Tax losses including depreciation are also an important component of the expected investor benefits. In cases where the depreciation is being estimated for the draft tax return, a sound estimate of personal property and depreciable land improvements is necessary. Step one may be to understand what the investor is expecting by looking at the financial projections that are often attached to the partnership or operating agreement. Also, the projection may show if bonus depreciation is expected. Sometimes a cost segregation study is planned to maximize the amount of depreciable property that is classified as a 5- or 15-year asset. Alternatively using the construction cost line item breakdown from the final construction draw accompanied by an appropriate allocation of soft costs is a common approach to determine the depreciable basis. In every case the syndicator or investor is expecting that estimated losses on a draft tax return will be close to the results on the return that is ultimately filed.
Is there a loss reallocation in your deal’s future?
A loss reallocation during the tax credit period could initiate a reallocation of tax credits that results in a tax credit equity adjuster. Situations that can lead to allocation issues include:
- Construction overruns that were paid for with related party debt
- Development fees that are being paid more slowly than projected
- General partners or other partners with substantial capital accounts
- Deals that have operating deficits
The reallocation usually occurs when the limited partner’s tax capital account gets to zero.
Discussing potential issues like this should be part of your year-end tax planning meeting with your CohnReznick service team. There are several possible remedies, and it is best to start working on them now.
One solution is having the limited partner execute a deficit restoration obligation (DRO). In simple terms the DRO allows a partner’s capital account to go negative as long as that partner agrees to put capital into the deal upon liquidation of the partnership if the capital account is still negative. Often a limited partner is not interested in contributing additional capital so the DRO is not the most common solution to a loss and credit reallocation situation. New IRS regulations finalized in October have made some changes to what is required to have the DRO respected.
The basic requirements for an acceptable DRO are as follows:
- There are commercially reasonable provisions to enforce the DRO if it comes due
- The partner must provide commercially reasonable documentation to the partnership indicating its ability to perform on the DRO
- The obligation does not end or can’t be terminated prior to the liquidation of the partner’s interest in the partnership or while the partner’s capital is negative, and
- The terms of the DRO are provided to all partners in a timely manner
If you have partnerships or LLCs with existing DROs, you will want to review those documents now to be sure they comply with these new requirements. You will also want to identify situations where a DRO is needed for the 2019 return. A DRO is usually part of the partnership agreement and must be in place not later than the original due date of the partnership return (March 15 for a calendar year-end entity).
8609s and Amended Returns
Form 8609 is the Low-income Housing Credit Allocation and Certification obtained from the state tax credit agency indicating the final amount of the LIHTC available for each building in a project. The state provides the form after reviewing the final cost certification and other documents that the owner is required to provide in accordance the Qualified Allocation Plan. Having the Form 8609s from the state is a requirement to claim the LIHTC as indicated on the instructions to Form 8609-A Annual Statement for Low-Income Housing Credit. If an owner plans to claim the LIHTC on the 2019 tax return, it must have the 8609s by the extended due date of the return (Sept. 15 for a calendar year-end entity). The owner will usually estimate the amount of the credits on the draft return provided to the fund or investor in the spring, and if the 8609s have not been received by the extended due date, the LIHTCs will not be included on the return filed. For partnership returns prior to 2018, the partnership return would be amended to add the LIHTCs when the 8609s were received. The rules for amending partnership tax returns have changed beginning in 2018.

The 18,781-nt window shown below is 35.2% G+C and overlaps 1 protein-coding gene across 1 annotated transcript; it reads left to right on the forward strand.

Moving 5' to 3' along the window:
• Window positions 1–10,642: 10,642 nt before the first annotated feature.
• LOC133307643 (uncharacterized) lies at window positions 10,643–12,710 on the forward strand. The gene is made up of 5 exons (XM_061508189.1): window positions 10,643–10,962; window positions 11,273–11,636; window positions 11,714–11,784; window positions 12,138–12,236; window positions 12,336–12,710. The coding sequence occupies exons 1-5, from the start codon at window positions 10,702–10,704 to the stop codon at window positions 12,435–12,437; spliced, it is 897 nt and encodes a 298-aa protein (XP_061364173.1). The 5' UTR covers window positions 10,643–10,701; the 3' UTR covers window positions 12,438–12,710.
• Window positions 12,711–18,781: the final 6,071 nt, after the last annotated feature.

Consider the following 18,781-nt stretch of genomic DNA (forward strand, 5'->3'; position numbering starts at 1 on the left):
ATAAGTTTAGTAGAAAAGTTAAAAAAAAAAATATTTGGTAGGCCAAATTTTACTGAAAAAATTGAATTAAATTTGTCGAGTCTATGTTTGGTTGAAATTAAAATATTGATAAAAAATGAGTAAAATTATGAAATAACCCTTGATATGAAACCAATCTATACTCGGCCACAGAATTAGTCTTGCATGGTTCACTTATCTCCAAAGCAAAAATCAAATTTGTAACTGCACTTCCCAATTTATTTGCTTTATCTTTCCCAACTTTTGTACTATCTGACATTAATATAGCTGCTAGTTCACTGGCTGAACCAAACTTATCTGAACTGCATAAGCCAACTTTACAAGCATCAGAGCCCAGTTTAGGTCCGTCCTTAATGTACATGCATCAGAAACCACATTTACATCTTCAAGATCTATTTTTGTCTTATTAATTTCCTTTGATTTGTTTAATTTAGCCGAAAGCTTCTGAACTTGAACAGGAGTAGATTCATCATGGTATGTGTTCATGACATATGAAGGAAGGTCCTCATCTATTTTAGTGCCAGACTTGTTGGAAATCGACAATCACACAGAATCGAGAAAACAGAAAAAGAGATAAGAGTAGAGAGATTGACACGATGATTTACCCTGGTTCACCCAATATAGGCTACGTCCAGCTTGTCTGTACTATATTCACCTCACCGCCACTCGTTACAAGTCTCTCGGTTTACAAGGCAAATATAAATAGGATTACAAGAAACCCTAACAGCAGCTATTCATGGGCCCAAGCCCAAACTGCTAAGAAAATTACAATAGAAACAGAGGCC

The Bipartisan Budget Act (BBA) of 2015 changed the centralized audit regime for partnerships including the process for amending returns beginning with the 2018 tax year. The process requires filing an Administrative Adjustment Request (AAR) in addition to providing various statements to the IRS and the partners of the partnership. The form of the statements has not yet been finalized, though draft Form 8985 Pass-Through Statement – Transmittal/Partnership Adjustment Tracking Report and Form 8986 Partner’s Share of Adjustment(s) to Partnership-Related Items(s) are available. The new process appears to be complicated, so owners should do everything in their power to get the Form 8609s from the state agency by the extended due date of the partnership return.
Any advice contained in this communication, including attachments and enclosures, is not intended as a thorough, in-depth analysis of specific issues. Nor is it sufficient to avoid tax-related penalties. This has been prepared for information purposes and general guidance only and does not constitute professional advice. You should not act upon the information contained in this publication without obtaining specific professional advice. No representation or warranty (express or implied) is made as to the accuracy or completeness of the information contained in this publication, and CohnReznick LLP, its members, employees and agents accept no liability, and disclaim all responsibility, for the consequences of you or anyone else acting, or refraining to act, in reliance on the information contained in this publication or for any decision based on it.